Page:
||Compromise Supply Chain
||Threat actors may manipulate or compromise products or product delivery mechanisms before the customer receives them in order to achieve data or system compromise.
|| Software Supply Chain
||Threat actors may manipulate software binaries and applications prior to the customer receiving them in order to achieve data or system compromise. This attack can take place in a number of ways, including manipulation of source code, manipulation of the update and/or distribution mechanism, or replacing compiled versions with a malicious one.
||Compromise Software Defined Radio
||Threat actors may target software defined radios due to their software nature to establish C2 channels. Since SDRs are programmable, when combined with supply chain or development environment attacks, SDRs provide a pathway to setup covert C2 channels for a threat actor.
||Secondary/Backup Communication Channel
||Threat actors may compromise alternative communication pathways which may not be as protected as the primary pathway. Depending on implementation the contingency communication pathways/solutions may lack the same level of security (i.e., physical security, encryption, authentication, etc.) which if forced to use could provide a threat actor an opportunity to launch attacks. Typically these would have to be coupled with other denial of service techniques on the primary pathway to force usage of secondary pathways.
||Threat actors may target the backup/secondary receiver on the space vehicle as a method to inject malicious communications into the mission. The secondary receivers may come from different supply chains than the primary which could have different level of security and weaknesses. Similar to the ground station, the communication through the secondary receiver could be forced or happening naturally.
||Compromise Ground System
||Threat actors may initially compromise the ground system in order to access the target spacecraft. Once compromised, the threat actor can perform a multitude of initial access techniques, including replay, compromising FSW deployment, compromising encryption keys, and compromising authentication schemes. Threat actors may also perform further reconnaissance within the system to enumerate mission networks and gather information related to ground station logical topology, missions ran out of said ground station, birds that are in-band of targeted ground stations, and other mission system capabilities.
|| Compromise On-Orbit Update
||Threat actors may manipulate and modify on-orbit updates before they are sent to the target spacecraft. This attack can be done in a number of ways, including manipulation of source code, manipulating environment variables, on-board table/memory values, or replacing compiled versions with a malicious one.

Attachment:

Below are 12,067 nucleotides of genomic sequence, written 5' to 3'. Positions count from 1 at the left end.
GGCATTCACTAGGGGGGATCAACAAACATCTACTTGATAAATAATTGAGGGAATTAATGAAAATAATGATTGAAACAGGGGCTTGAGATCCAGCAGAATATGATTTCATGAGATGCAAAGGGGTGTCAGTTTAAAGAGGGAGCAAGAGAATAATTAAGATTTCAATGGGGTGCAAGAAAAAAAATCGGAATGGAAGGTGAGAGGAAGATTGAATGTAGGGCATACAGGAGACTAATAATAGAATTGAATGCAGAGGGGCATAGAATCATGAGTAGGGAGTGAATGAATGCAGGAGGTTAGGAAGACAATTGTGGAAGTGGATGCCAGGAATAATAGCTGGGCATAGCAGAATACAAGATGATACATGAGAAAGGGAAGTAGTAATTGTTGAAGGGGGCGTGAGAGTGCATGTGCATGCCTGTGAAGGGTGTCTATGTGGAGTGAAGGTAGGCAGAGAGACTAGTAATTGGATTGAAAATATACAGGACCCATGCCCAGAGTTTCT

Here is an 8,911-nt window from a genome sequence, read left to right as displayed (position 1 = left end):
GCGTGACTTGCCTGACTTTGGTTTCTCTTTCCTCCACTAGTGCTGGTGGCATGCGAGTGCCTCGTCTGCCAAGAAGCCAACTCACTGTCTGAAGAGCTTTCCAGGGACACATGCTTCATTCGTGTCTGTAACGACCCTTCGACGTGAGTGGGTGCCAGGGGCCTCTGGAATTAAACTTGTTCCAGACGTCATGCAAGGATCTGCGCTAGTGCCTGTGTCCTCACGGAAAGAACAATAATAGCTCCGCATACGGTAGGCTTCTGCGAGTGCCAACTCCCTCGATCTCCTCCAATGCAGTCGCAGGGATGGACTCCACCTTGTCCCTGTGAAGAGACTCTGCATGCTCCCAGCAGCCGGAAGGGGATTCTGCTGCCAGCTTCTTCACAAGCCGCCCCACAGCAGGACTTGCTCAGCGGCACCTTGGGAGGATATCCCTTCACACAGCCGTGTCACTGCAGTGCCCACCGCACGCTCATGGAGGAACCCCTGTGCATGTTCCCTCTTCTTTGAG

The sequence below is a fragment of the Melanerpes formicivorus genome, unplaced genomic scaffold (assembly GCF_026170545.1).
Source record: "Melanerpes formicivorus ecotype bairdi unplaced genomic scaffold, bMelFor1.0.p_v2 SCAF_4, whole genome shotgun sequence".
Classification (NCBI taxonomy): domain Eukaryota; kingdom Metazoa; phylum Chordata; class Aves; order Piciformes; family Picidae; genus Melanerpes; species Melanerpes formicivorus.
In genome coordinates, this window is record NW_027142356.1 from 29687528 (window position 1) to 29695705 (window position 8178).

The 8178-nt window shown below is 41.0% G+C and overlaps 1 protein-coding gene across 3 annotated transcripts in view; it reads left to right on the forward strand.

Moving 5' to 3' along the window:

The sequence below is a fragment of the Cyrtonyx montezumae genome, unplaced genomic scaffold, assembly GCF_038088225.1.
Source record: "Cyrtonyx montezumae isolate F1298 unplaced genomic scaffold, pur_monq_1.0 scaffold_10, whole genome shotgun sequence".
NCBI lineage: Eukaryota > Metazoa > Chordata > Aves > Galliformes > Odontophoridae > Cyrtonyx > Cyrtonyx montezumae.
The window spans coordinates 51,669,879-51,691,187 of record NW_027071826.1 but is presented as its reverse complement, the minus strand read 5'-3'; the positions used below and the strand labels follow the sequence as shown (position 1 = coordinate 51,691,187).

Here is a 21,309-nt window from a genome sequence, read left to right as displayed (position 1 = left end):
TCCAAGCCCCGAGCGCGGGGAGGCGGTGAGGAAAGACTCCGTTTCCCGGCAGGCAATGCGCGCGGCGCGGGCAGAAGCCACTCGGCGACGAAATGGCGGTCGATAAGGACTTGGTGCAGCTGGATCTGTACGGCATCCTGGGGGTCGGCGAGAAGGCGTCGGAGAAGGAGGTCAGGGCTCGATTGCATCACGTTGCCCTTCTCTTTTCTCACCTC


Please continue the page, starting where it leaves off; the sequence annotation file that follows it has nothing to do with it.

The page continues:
||Modify Authentication Process
||Threat actors may modify the internal authentication process of the victim spacecraft to facilitate initial access, recurring execution, or prevent authorized entities from accessing the spacecraft. This can be done through the modification of the software binaries or memory manipulation techniques.
||Compromise Boot Memory
||Threat actors may manipulate boot memory in order to execute malicious code, bypass internal processes, or DoS the system. This technique can be used to perform other tactics such as Defense Evasion.
||Threat actors may manipulate memory (boot, RAM, etc.) in order for their malicious code and/or commands to remain on the victim spacecraft. The spacecraft may have mechanisms that allow for the automatic running of programs on system reboot, entering or returning to/from safe mode, or during specific events. Threat actors may target these specific memory locations in order to store their malicious code or file, ensuring that the attack remains on the system even after a reset.
||Threat actors may find and target various backdoors, or inject their own, within the victim spacecraft in the hopes of maintaining their attack.
||Threat actors may inject code to create their own backdoor to establish persistent access to the spacecraft. This may be done through modification of code throughout the software supply chain or through modification of the software-defined radio configuration (if applicable).
||Rootkits are programs that hide the existence of malware by intercepting/hooking and modifying operating system API calls that supply system information. Rootkits or rootkit enabling functionality may reside at the flight software or kernel level in the operating system or lower, to include a hypervisor, Master Boot Record, or System Firmware.
||Adversaries may use bootkits to persist on systems and evade detection. Bootkits reside at a layer below the operating system and may make it difficult to perform full remediation unless an organization suspects one was used and can act accordingly.
||Modify Communications Configuration
||Threat actors can manipulate communications equipment, modifying the existing software, hardware, or the transponder configuration to exfiltrate data via unintentional channels the mission has no control over.
|| Software Defined Radio
||Threat actors may target software defined radios due to their software nature to setup exfiltration channels. Since SDRs are programmable, when combined with supply chain or development environment attacks, SDRs provide a pathway to setup covert exfiltration channels for a threat actor.
||Threat actors may change the transponder configuration to exfiltrate data via radio access to an attacker-controlled asset.